The newly introduced “outperformance bonus certificate” combines the strengths of both outperformance and normal bonus certificates. This means that you’re protected on the downside by a bonus level (i.e. a feature of bonus certificates) but nevertheless have the opportunity to participate disproportionately in upside gains in the underlying instrument (the “outperformance certificate” dimension). If you compare all three structured product types with each other, you’ll see that outperformance bonus certificates come up a bit short in terms of the characteristics of the other two forms. In other words, the disproportionate participation rate (outperformance) is usually somewhat lower than with a “plain vanilla” outperformance certificate. This is because additional bonus protection has to be bought in order to structure the product properly. The same applies to the bonus dimension: because such a certificate still affords disproportionate participation, its downside protection level is more modest.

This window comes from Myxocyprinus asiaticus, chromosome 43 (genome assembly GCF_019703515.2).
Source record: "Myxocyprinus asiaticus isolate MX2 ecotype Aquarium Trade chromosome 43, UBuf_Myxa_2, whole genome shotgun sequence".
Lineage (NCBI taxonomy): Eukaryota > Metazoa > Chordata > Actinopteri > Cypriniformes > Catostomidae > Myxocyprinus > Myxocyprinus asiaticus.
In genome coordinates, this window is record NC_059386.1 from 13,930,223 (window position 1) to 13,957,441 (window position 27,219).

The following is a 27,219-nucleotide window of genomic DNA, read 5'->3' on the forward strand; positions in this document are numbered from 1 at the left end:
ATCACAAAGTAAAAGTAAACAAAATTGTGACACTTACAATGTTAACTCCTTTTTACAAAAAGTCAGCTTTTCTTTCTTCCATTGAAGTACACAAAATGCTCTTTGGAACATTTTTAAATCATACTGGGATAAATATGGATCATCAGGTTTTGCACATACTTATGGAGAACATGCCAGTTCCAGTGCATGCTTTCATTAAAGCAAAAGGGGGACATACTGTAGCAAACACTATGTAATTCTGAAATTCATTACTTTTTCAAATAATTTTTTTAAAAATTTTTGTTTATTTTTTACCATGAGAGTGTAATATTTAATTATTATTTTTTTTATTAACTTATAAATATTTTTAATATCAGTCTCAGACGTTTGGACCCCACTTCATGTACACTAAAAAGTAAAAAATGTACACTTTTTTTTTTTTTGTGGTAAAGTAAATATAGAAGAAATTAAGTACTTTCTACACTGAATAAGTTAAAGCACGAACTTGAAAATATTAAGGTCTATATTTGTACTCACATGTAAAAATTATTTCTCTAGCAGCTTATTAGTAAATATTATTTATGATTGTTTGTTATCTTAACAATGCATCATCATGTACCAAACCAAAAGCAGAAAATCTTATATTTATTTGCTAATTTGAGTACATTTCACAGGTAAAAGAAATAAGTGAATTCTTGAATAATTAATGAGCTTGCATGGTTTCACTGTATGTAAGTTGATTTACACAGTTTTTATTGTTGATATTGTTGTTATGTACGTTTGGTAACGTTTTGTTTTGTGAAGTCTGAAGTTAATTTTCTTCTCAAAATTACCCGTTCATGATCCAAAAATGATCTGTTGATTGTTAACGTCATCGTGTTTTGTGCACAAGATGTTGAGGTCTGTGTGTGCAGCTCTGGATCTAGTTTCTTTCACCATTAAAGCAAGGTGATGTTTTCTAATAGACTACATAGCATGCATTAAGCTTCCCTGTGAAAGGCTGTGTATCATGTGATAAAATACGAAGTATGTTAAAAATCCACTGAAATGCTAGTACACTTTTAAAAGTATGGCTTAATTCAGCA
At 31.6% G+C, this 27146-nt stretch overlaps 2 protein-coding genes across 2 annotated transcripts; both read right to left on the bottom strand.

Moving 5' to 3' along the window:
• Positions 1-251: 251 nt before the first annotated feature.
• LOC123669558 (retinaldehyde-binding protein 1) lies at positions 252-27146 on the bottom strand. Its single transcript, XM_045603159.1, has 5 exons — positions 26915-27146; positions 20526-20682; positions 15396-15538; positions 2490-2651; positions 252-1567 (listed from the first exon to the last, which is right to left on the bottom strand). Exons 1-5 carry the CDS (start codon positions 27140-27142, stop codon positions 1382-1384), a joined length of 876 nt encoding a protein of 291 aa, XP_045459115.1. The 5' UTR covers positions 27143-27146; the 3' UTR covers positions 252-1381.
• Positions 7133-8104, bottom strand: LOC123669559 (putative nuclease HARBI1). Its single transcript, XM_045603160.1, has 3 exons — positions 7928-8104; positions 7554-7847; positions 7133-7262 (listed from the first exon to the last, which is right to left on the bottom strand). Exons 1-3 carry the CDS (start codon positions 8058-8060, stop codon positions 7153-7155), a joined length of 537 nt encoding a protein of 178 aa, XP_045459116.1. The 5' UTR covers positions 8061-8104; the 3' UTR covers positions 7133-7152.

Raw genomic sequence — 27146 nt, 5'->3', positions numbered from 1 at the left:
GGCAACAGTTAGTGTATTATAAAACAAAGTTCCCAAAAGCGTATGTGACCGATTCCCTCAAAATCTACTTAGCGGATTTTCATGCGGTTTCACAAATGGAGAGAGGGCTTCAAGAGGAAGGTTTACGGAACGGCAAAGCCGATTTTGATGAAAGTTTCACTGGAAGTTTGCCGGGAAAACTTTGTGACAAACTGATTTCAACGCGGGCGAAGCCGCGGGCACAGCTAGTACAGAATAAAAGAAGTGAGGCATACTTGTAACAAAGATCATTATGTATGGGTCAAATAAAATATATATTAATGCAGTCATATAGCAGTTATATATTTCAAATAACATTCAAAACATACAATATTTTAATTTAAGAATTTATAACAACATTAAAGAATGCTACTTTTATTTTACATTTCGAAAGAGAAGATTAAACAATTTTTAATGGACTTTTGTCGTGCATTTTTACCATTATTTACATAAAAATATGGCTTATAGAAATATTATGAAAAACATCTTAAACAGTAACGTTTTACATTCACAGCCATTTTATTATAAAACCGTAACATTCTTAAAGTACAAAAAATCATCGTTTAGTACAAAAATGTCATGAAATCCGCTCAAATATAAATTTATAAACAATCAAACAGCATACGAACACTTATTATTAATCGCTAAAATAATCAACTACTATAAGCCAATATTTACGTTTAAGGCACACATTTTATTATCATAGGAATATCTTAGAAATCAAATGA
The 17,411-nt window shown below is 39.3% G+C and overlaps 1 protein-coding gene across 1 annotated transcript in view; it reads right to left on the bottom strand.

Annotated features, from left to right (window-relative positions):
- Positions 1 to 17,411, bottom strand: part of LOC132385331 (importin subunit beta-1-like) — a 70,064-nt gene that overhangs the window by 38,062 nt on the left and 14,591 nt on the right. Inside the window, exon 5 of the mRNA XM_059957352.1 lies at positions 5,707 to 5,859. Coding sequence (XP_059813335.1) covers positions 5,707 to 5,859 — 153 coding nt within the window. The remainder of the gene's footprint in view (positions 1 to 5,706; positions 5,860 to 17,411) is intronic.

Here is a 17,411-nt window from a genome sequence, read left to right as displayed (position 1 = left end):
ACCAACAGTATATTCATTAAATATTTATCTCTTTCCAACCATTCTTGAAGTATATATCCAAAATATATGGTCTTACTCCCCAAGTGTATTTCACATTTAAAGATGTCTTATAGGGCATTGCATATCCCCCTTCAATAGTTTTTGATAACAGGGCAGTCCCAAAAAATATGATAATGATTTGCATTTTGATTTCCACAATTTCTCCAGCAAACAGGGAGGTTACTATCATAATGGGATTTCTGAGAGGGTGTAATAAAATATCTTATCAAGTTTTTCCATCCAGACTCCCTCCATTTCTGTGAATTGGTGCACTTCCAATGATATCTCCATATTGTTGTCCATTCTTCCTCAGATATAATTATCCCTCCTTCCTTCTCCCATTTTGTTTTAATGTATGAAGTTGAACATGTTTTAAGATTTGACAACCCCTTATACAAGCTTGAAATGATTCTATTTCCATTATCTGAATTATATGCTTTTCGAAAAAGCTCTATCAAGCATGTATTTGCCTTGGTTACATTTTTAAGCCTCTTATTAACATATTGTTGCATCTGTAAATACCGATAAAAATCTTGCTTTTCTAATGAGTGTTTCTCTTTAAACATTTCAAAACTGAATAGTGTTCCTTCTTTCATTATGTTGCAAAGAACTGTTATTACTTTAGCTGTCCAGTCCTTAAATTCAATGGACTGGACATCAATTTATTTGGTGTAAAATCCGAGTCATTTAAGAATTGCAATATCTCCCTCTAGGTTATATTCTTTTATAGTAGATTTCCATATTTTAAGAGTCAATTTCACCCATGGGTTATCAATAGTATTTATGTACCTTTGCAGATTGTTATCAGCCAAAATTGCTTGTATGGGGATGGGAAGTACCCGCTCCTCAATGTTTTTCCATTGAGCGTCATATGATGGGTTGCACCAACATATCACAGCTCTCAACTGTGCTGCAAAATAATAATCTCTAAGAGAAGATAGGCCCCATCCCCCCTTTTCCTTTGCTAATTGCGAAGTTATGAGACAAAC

Here, the investor expects the price of the underlying instruments to rise, but nonetheless wants to have a certain degree of capital protection (knock-in) if the price were to decline.
If the price of Baloise is higher than the strike price upon expiration, you’ll earn 150 percent of what the stock actually gained. So if Baloise were to rise by 10 percent, you’d take home a return of 15 percent. But if the stock is lower than the strike price on expiration date, what you receive in return will depend on whether the safety threshold has been hit. If not, the repayment will be in the amount of the bonus level (i.e. CHF 80). But if the threshold has been violated, the underlying security will be delivered into your account, meaning that you’ll have incurred (on paper at least) a 1:1 loss in step with the price decline of Baloise.